Support Silicosis Research

Help fund more research into a potentially life-saving treatment for silicosis

Listen now to Triple M Brisbane's interview with Prof Dan Chambers and Dr Simon Apte on silicosis and the research work supported by The Common Good.


Silicosis has been described as the worst industrial health crisis since the asbestos epidemic. It is an occupational lung disease caused by exposure to silica dust while workers are dry-cutting silica-enriched engineered stone, mostly used for kitchen and bathroom benchtops.

In Australia, silicosis has become an epidemic. It is estimated that hundreds to thousands of workers will develop silicosis as a result of exposure, some of whom will experience progressive or even fatal disease.

There is no current treatment for silicosis, other than lung transplantation. However, 5 year survival after lung transplantation is only 70%, and 10 year survival 40%. New preventative strategies and treatments for silicosis are desperately needed.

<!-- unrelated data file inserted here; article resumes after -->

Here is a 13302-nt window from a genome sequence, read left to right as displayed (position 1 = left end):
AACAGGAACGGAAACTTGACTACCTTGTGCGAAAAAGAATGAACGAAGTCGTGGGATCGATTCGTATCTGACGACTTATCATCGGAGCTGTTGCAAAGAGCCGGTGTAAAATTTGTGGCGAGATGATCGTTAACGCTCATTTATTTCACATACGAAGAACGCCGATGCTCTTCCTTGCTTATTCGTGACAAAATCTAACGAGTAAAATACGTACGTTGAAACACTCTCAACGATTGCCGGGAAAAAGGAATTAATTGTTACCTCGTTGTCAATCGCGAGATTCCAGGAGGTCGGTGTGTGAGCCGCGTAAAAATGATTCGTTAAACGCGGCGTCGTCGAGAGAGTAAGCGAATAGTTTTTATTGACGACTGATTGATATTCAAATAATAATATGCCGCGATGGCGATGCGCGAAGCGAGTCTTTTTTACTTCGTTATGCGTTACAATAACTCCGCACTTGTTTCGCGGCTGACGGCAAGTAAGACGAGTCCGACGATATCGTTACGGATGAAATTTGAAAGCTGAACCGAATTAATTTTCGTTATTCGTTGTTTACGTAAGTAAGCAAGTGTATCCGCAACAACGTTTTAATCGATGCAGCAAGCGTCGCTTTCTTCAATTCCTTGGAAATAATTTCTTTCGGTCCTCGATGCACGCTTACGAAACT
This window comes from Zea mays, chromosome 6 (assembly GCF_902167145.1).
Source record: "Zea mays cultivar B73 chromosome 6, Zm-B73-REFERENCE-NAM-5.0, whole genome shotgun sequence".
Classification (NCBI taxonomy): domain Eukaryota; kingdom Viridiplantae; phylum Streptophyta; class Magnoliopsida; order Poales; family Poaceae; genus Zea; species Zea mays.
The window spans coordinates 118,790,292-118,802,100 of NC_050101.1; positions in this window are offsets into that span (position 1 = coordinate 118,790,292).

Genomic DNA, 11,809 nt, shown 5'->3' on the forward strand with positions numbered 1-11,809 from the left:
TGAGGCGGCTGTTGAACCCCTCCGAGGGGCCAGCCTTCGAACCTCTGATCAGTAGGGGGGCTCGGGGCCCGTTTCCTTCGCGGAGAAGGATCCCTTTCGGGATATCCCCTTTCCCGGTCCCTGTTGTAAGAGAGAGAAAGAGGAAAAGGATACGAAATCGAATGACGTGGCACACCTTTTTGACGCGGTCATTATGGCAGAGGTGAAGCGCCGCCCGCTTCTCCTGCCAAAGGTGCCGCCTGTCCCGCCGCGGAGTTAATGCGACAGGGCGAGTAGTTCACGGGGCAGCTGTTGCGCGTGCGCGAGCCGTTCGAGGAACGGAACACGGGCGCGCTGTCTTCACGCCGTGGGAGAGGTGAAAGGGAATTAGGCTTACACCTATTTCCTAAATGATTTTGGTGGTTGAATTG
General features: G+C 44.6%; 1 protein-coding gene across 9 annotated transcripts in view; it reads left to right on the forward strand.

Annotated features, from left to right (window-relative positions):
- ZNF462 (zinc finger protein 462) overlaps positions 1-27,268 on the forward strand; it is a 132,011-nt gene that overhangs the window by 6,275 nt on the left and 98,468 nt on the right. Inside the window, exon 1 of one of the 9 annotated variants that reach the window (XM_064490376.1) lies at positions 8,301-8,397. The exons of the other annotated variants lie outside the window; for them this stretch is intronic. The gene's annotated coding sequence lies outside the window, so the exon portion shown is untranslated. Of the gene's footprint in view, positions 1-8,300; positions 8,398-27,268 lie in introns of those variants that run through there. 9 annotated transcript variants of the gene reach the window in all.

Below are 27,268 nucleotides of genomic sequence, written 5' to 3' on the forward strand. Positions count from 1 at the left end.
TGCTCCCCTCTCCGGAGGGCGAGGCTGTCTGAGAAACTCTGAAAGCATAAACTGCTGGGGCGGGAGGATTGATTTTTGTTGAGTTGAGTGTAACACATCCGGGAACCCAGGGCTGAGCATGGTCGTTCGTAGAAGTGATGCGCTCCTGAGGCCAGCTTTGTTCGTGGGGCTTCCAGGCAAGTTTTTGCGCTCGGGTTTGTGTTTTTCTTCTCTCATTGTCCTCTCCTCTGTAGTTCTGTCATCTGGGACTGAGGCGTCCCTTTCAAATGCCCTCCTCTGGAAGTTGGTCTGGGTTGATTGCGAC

The Prince Charles Hospital Foundation's Research Fellow, Dr Simon Apte, has developed a world-first test to measure the amount of silica in a patient's lung. 

According to respiratory physician, Dr Dan Chambers, this test could then be used to measure the success of a treatment called a whole lung lavage.

The procedure is performed under a general anaesthetic while the patient is kept alive on a ventilator.  One of their lungs is washed out with 25 litres of salty water. While this treament has promise, more research is needed first to understand more about how silica crystals impact the lungs and then to gauage whether a whole lung lavage would be an effective treatment. 

Triple M Brisbane's Marto recently visited The Prince Charles Hospital's research labs to discuss silicosis with Dr Apte and Prof Chambers, whose research work is supported by The Common Good. Click here to listen to the full conversation.

Donate now to support more research into silicosis so that we can get closer to being able to treat this deadly condition without the need for lung transplantation. 

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Lung Research

Lung Research

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